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CBS Mastersound "DM" (digitally mastered) Half Speed LP's ...

TBone

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#1
https://www.discogs.com/label/367701-CBS-Mastersound

Circa ~1981, early-digital 16 bit mastered LP's.

For either bad sound quality, and/or bad equalization, this series does not have a very good reputation amongst vinylphiles.

I'm not certain that reputation is deserved, perhaps it was recording specific, not certain, I've only about a half-dozen, or so, to evaluate.

They came with this insert ...
1527696586154.png


... which tooted the advantages of digital mastering. I consistently get a kick reading the digital/analog comparison table, which list the S/N ratio as 7.90dB for digital. Obviously, a typo, not certain they fixed that error, every one of my inserts is identical.

3 versions, War Of The Worlds ...
1527697123612.png


Information about the original 1978 recording ...
-Quad 8 Recording Console.
-Studer and MCI 24 track tape machines locked using Maglink synchroniser.
-Original mixes mastered onto a Studer 2 Track 1/4 inch Analogue Tape.

Equipment used at the mastering stage (orig CD) (#91389) ...
-Modified A.T.C. studio monitors with C-Audio power amplifiers and B&W CDM 1 monitors.
-Studer A80 1/4 inch replay machine with Timelord replay electronics.
-Dolby 361 decoders.
-Analogue processors: Focusrite Blue 315 Isomorphic Mastering Equalizer. Focusrite Blue 330 Compressor.
-Analogue interconnects: EMT Barco.
-Prism Dream AD-1 20-bit A-D convertor.
-Optical Interconnect to Sonic Solutions Digital Workstation.
-Additional digital processing TC M5000 Mainframe.
-Mastered direct to CD by Sony CDW 900E CD writer with Super-Bit-Mapping.
-The War Of The Worlds Original Master BASF tape Dolby 1/4 inch.

Dynamically, they measure relatively similar. Tonally they differ ...

1527698387924.png


TB1
 

DonH56

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#2
CBS gained a bad rap/rep for mastering based on a lot of samples for a variety of reasons, including poorly-perceived EQ, poor quality vinyl, etc. I think that was in the 1980's?

If you apply the standard ADC/DAC equation for SNR = 6N+1.76 dB then you get about 7.8 dB for one bit. But the equation does not really work well for a single bit, and of course one-bit delta-sigma converters produce effectively many more bits at the target sampling rate, so the analogy does not hold. Marketing trumps engineering, simply shocking...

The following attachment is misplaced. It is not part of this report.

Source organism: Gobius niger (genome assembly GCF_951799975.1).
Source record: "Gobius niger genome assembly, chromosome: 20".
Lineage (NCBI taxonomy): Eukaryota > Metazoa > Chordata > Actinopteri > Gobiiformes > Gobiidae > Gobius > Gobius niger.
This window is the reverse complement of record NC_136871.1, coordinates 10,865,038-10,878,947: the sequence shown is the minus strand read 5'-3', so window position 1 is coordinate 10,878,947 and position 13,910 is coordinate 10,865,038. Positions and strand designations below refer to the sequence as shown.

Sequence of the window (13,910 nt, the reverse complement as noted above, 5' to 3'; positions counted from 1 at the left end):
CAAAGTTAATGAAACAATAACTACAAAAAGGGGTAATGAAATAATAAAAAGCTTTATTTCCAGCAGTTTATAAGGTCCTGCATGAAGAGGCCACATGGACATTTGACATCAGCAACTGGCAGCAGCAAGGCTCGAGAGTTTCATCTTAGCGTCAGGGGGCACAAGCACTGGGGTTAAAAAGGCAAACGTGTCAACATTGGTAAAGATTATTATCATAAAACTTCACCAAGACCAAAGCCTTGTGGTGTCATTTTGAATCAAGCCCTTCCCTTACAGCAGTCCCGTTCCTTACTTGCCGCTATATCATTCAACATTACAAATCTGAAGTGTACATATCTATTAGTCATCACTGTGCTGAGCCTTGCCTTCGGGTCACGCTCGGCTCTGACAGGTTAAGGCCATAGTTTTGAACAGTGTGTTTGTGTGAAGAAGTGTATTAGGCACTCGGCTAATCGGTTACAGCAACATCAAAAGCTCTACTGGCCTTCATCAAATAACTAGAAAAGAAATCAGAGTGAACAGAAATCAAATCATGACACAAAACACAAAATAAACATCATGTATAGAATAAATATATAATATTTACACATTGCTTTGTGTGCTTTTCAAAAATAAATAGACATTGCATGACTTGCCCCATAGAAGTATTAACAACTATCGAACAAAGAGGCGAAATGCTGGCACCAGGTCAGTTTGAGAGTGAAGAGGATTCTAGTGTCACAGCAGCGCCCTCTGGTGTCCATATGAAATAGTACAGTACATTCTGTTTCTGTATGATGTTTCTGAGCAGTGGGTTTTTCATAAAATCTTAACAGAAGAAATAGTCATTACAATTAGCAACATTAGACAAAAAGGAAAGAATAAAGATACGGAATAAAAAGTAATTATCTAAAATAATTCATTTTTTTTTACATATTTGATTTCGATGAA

TBone

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#3
Hi DonH, thanks for responding ...

this is a poorly focussed(sorry) close-up of that chart. 7.90dB vs 64dB.
1527707249648.png
 

DonH56

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#4
Hmmm, hard to read for these old eyes... By "digital master tape" I assume they mean a tape with the bitstream encoded (recorded) upon it. Not sure the point; one way to think of it is that you need need 8 dB of SNR to faithfully recover 98 dB of SNR (for an ideal 16-bit system) at the end after the DAC; normal analog tape won't get you there (more like 60 - 70 dB, maybe 80 dB for a really good system with noise suppression).
 

TBone

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#5
Sorry for the poor quality, shaky hand and all ... I will try to post a more detailed picture when time permits.

They claim 64dB for tape ... the current S/N ratio of my tt rig (static, without LP) measured by my ADC, is also 64dB.
 

restorer-john

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#6
the current S/N ratio of my tt rig (static, without LP) measured by my ADC, is also 64dB.
So you've measured what exactly to come up with that figure? In the absence of a signal, S/N cannot be determined.

You may be considering the residual noise of the system (the TT 'rig'), but if so, what is it referenced to?
 

TBone

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#7
yes, residual noise ... TT rig into ADC, turntable static.

Phono gain is set to achieve about a -4 peak rec.setting plyng ave LP,ADC input set full.

Set so very few LPs require input attenuation, meaning only a few lp with high DR clip without intervention. An orig FMac Rumours clips, very badly, but early LZ originals peak at around -8 ...

... supply a rip if interested.
 
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